To sum up, we tested different numbers of bins (50, 60 to 150 with a step size of 10) to decide how many bins the whole brain voxels should be divided into. For example, if the brain voxels are divided into 50 bins, we run the GMM algorithm on each of the 50 bins. The BIC suggests the optimal number of clusters in each bin. The yielded clusters from the 50 bins are then collected as the final clusters in the whole brain. The mean and standard deviation of each cluster (given *x*, *y*, and *z* coordinates) are extracted as the feature values representing a PET scan. Finally, every PET scan can be represented by a vector. A 10-fold cross-validation is then used to train an SVM and test the classification performance based on the vectors. Table 3 further explains the procedure of the method applied to PET scans.

## Results

### Parameters in Model

The proposed method is able to find the optimal number of clusters by comparing the BIC score computed from different models. Thus, a number of different model selections must be performed. The simplest way to determine the number of clusters in a model is to let the cluster number be equal to the number of voxels in each studied bin (a voxel value interval). However, this is not only computationally expensive, but we may also end up with clusters that include too many (too rough) or too few (too trivial) voxels. To this end, we intentionally defined a priori that the resulting clusters should have 1000 voxels at most and 30 voxels at least. Then the maximal number of clusters in a bin can be calculated as Cmax = #(voxels in a bin)/1000, and the minimal is Cmin = #(voxels in a bin)/30.The numbers between the Cmax and Cmin are used in these model selections. Fig 4 depicts that the number of derived clusters, in general, decreases as the number of bins increases. However, the sharp drop appears in the beginning and the curve then gradually reaches a nearly stable state until 150.

Experiments are conducted on the normal control PET scans.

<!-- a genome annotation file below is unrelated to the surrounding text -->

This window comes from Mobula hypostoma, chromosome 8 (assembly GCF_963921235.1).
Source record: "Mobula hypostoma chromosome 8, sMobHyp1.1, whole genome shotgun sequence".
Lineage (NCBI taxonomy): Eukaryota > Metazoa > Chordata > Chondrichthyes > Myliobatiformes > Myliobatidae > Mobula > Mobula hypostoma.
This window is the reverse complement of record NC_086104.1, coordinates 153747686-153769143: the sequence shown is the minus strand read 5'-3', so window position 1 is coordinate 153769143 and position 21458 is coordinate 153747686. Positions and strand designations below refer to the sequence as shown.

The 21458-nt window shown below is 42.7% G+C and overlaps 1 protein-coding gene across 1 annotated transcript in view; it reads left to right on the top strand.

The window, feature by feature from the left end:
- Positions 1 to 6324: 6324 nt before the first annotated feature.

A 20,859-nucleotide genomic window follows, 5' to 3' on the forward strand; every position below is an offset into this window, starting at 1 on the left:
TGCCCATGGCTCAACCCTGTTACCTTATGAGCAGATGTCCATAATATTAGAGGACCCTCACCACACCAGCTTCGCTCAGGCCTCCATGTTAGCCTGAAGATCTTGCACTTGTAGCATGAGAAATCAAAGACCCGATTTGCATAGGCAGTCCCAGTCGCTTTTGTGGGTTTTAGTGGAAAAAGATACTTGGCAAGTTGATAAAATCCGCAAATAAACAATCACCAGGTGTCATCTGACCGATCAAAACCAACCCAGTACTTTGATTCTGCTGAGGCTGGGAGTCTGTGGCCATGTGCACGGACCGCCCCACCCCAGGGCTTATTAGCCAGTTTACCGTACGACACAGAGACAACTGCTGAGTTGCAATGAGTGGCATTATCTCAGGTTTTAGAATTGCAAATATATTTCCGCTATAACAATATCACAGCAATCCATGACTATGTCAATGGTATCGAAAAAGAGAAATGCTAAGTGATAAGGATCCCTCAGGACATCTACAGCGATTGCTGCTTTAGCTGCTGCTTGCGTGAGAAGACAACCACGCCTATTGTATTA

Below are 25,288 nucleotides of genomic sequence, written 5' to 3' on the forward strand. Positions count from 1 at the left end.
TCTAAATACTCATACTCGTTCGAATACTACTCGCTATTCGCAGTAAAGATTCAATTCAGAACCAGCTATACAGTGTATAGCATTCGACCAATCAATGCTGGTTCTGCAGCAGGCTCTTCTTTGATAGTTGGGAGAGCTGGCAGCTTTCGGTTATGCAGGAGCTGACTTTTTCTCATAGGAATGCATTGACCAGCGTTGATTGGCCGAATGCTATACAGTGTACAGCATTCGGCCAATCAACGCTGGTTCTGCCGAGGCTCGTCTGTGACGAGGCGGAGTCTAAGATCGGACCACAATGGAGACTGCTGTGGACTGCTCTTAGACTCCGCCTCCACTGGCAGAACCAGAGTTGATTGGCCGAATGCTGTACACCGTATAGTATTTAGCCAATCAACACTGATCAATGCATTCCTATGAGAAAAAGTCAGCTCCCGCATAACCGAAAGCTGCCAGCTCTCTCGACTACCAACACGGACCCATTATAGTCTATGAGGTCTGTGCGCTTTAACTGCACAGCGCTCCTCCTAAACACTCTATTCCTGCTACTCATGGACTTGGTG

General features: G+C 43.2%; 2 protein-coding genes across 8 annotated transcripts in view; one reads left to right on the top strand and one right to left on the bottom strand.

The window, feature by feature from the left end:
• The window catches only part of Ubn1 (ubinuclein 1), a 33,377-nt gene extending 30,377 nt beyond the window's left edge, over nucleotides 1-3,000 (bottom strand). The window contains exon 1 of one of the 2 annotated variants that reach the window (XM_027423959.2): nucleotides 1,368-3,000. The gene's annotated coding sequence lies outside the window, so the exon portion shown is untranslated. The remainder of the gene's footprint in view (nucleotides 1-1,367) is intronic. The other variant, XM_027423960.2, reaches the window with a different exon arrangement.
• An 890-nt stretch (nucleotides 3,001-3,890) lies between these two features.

### Performance Comparison

Table 4 shows that the GMM+MS method performs much better than the AAL and t-test methods on the task of discriminating MCI from AD. In particular, GMM+MS is statistically significantly better than the t-test method. Specifically, regarding pSMC, the accuracy gain is 12.9% (80.2%– 67.3%) with a *p*-value of 0.017 (calculated using the test suggested by Bouckaert et al., [41]), and the specificity gain is 0.19 (0.80–0.61) with a borderline *p*-value of 0.066. Regarding the grand mean normalization method, the accuracy, AUC, sensitivity and specificity all show better results than the AAL and t-test approaches. As for NC versus AD, the three methods perform equally well, which may due to the fact that the most essential discriminative information can be easily identified by all of them. As a result, further improvement hardly can be achieved. The t-test approach reveals a slightly better result on NC versus MCI using pSMC, whereas it shows similar performance using grand mean normalization. However, the opposite is true on the TUM dataset (cf. Table 5), which suggests that GMM+MS is much better than the other two methods. Again, a comparable performance is shown for NC versus AD. Regarding MCI versus AD, the grand mean still reveals improved results, and pSMC shows comparable performance. As for the comparison between AIC and BIC, there is no significant difference revealed by the results, cf. Tables 4 and 5. A possible explanation is that both AIC and BIC can discover discriminative clusters sufficiently well, despite the fact that AIC favors a more complex model and BIC tends to choose a simpler one.

The ROC (receiver operating characteristic) curves shown in Figs 5 and 6 reveal the different performance of various methods, depicting the true positive rate against the false positive rate. The BIC (green) and AIC (red) curves cover a large portion of the t-test and AAL curves regarding MCI versus AD on both ADNI and TUM datasets. This observation complies with the results shown in Tables 4 and 5, i.e., the proposed method GMM+MS performs better than the compared ones in terms of MCI versus AD.